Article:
James Taylor has made the first ascent of a new E10 7a (8b) on 'The Painted Wall' in Rhoscolyn (1km North of the main Rhoscolyn crags), which he has named Prisoners of the Sun.
James visited the crag in 2018, hoping to repeat the two existing routes on the wall (Surreal Appeal, Easel-EE, both E7) and finding them to be in bad shape with rusted pegs. He told UKC:
"They are Mike Turner's routes and I was going on a trip with him that year so I wanted to experience some of his old routes. I get really motivated to climb my friends' routes and these ones looked like they would fit my climbing style well."
The routes had seen very little action in the last 25 years, with only a quick onsight of the easier one by James McHaffie in 2015 and the other still unrepeated. James (Taylor) cleaned both lines and sorted some of the fixed gear.
That same year, James spent a lot of time developing and cleaning the wall, often trying the hard project between ticking the easier lines. He commented:
"Through the winter of 2018 going into 2019 I perhaps had 20 sessions working specifically on this route before being able to link the route in one for the first time. 2020 was a bit of a fallow year, for obvious reasons, but I still managed to climb there regularly through the summer and autumn putting in another 15 odd sessions. In 2021 I put in quite a big winter of training specifically for this project and went bouldering a lot too."
James focused on the project for a month or so before getting it done. The line starts off a ledge on the left side of the face, involving technical climbing and minimal gear. He described the route as follows:
"There is gear 1m off the ledge in a break, but it soon becomes redundant once you climb above it. I found some small brass offset wires just above but they are mostly for decoration and are still too low to protect the crux. The climbing is immediately challenging with a stiff 6c pull to get established on the wall. 10 hard (all ~ 6b or 6c) hand moves lead to a nasty 7a move into an undercut, at this point you will hit the ledge from about 25ft up if you were to fall.
"After a long stretch off the undercut you reach a sloping break and the first proper gear of the route at 30ft. The gear here is really good but just under half way on the route. From here you have a run out 7c+/8a to the top with a few shallow micro cams to steady your nerve as you go."
James fell from the upper section twice before the final send of the route; once just after the good gear, followed by a slump onto of the small cams. He explained:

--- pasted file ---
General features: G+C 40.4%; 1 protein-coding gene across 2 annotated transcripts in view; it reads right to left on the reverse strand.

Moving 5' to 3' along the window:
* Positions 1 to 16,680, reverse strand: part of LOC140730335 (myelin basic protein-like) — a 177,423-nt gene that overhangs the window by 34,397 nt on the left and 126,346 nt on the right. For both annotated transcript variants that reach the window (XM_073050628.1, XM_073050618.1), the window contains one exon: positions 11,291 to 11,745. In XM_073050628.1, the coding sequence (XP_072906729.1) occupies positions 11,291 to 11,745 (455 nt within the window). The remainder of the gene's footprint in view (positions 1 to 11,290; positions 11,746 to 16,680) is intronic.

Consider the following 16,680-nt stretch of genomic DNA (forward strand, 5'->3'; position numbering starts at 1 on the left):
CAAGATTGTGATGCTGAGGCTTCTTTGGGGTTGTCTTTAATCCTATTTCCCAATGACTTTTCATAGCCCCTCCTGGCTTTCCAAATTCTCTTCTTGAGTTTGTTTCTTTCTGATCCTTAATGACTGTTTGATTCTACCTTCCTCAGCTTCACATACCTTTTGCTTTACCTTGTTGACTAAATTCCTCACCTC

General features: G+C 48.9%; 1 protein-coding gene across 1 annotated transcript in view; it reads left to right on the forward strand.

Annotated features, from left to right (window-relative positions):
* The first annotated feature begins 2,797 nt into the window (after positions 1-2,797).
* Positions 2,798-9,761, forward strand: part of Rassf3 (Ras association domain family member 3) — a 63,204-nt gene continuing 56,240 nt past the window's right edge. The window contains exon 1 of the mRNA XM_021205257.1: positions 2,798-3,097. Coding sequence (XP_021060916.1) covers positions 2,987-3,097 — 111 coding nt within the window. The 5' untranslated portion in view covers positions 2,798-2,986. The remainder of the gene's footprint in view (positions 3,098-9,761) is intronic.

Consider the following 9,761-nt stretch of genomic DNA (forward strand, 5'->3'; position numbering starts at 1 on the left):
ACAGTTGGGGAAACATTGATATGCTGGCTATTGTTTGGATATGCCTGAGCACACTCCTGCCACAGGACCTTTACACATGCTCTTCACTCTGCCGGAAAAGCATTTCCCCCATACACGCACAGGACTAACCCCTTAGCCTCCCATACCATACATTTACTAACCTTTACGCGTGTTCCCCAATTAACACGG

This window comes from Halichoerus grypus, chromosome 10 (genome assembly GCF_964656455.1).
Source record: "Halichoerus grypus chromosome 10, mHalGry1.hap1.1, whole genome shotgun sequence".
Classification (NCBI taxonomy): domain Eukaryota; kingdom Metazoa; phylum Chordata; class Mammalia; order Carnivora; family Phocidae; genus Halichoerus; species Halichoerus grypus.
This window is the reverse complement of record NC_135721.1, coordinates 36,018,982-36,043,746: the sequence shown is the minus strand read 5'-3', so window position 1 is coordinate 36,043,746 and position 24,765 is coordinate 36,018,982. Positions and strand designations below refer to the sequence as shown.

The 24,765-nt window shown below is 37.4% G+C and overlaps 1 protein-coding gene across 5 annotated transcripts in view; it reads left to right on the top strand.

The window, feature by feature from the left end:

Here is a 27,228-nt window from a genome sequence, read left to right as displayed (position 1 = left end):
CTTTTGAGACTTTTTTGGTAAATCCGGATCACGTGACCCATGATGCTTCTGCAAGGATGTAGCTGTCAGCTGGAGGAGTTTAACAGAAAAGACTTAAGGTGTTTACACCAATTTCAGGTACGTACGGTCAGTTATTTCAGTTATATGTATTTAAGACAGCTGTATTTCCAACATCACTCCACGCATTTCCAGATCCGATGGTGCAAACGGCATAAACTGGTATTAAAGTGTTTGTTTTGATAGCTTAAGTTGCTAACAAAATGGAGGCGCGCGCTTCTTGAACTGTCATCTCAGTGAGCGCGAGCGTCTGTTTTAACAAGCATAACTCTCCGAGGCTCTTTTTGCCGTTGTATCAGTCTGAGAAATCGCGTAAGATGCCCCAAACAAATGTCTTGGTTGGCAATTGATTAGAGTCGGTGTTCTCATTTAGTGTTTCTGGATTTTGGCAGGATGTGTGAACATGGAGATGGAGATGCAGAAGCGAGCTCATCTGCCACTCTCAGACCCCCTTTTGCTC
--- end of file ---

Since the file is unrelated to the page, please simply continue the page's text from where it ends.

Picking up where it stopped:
"I was really starting to think about giving up as I was finding it hard to justify the spicy lower wall again, but luckily for me I held it together on my third try."
As for the grade, James reckons it's around 8b to top rope, while the crux is unprotected on lead. He said:
"I guessed at E10 7a. In my opinion it is just as dangerous as Rare Lichen and Gribin Wall Climb (both E9) but 8b, whereas RL and GWC are both 7c+, so for me that justified the extra grade."
Previous hard ascents on James' ticklist include Rare Lichen E9 6c, a first free ascent after major rockfall of Ultima Thule (E7 6c, 400m) in Norway, a first ascent of Runnel Vision (8a, 850m) in Brazil and ticks of In Heaven 8c and V12 boulder problems.
James acknowledged that he has reasonable sport climbing experience in the mid-8s, but is unfamiliar with high E numbers, especially outside Wales. He added:
"I think its the responsibility of the first ascensionist to name and grade the route and to not suggest a grade is a total cop out in my eyes. It is hard to grade something that's at your limit, but I feel you have to just try and be honest about your experience. It's also worth remembering that the climbing community works with a consensus grading system, so E10 7a is only a proposed grade for now and the consensus grade will come over time and repetitions."
Overall, ticking the line has been a valuable journey for James. He summed up:
"The process of climbing this route has accompanied me through a tricky few years in my life, so to climb the route now, having worked through those harder times feels like a significant marker."